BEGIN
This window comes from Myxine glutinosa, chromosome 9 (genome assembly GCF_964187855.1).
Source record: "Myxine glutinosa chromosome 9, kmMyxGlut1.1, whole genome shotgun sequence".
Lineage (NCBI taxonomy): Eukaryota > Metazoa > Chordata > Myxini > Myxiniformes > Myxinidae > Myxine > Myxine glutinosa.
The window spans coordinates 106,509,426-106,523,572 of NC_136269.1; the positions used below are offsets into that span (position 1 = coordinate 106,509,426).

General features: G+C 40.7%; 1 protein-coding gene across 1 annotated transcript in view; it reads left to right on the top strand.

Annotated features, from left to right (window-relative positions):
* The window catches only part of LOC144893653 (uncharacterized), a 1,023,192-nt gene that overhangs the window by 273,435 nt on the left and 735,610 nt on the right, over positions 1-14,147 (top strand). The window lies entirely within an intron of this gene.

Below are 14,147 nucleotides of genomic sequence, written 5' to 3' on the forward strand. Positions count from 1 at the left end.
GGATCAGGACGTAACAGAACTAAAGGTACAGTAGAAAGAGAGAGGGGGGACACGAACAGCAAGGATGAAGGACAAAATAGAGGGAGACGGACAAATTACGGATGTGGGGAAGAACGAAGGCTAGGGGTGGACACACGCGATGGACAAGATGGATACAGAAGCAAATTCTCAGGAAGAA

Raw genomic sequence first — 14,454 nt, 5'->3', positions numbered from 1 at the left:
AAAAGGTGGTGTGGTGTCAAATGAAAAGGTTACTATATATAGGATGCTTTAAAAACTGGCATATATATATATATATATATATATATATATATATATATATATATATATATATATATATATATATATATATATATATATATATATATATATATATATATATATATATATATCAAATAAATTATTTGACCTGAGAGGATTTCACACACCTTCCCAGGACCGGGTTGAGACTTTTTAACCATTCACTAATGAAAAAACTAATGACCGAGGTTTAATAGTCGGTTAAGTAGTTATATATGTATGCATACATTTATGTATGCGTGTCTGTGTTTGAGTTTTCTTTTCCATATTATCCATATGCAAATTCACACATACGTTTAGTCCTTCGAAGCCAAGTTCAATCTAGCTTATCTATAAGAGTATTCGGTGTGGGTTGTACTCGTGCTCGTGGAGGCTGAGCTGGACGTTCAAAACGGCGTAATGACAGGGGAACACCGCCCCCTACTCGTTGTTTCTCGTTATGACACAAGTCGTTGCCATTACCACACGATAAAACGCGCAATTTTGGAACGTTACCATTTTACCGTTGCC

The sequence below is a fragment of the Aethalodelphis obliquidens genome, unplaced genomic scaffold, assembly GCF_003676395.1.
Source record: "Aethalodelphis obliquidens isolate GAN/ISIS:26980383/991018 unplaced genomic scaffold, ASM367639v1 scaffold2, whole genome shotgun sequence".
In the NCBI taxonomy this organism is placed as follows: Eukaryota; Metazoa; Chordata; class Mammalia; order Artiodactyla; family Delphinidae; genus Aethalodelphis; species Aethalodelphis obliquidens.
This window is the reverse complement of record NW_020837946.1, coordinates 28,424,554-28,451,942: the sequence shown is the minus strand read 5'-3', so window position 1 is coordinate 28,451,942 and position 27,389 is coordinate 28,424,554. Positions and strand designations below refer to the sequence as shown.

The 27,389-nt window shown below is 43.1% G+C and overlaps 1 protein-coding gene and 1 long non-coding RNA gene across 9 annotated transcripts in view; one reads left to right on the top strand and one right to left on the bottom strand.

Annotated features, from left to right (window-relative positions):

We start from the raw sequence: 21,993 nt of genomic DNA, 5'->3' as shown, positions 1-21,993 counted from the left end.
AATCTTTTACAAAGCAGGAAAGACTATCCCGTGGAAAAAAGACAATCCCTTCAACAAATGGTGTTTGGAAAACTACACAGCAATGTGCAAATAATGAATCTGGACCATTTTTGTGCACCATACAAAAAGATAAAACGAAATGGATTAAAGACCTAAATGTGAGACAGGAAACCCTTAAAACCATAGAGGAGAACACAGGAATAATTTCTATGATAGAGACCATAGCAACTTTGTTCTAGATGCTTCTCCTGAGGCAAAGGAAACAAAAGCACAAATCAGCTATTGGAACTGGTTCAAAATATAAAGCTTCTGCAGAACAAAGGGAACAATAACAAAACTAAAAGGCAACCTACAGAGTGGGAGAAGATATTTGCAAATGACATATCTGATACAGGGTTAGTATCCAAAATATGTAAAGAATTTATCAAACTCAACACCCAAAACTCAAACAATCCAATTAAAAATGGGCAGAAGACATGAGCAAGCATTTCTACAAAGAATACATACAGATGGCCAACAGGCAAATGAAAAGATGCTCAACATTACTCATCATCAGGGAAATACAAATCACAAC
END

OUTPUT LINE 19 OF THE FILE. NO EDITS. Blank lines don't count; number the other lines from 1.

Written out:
AATCTTTTACAAAGCAGGAAAGACTATCCCGTGGAAAAAAGACAATCCCTTCAACAAATGGTGTTTGGAAAACTACACAGCAATGTGCAAATAATGAATCTGGACCATTTTTGTGCACCATACAAAAAGATAAAACGAAATGGATTAAAGACCTAAATGTGAGACAGGAAACCCTTAAAACCATAGAGGAGAACACAGGAATAATTTCTATGATAGAGACCATAGCAACTTTGTTCTAGATGCTTCTCCTGAGGCAAAGGAAACAAAAGCACAAATCAGCTATTGGAACTGGTTCAAAATATAAAGCTTCTGCAGAACAAAGGGAACAATAACAAAACTAAAAGGCAACCTACAGAGTGGGAGAAGATATTTGCAAATGACATATCTGATACAGGGTTAGTATCCAAAATATGTAAAGAATTTATCAAACTCAACACCCAAAACTCAAACAATCCAATTAAAAATGGGCAGAAGACATGAGCAAGCATTTCTACAAAGAATACATACAGATGGCCAACAGGCAAATGAAAAGATGCTCAACATTACTCATCATCAGGGAAATACAAATCACAAC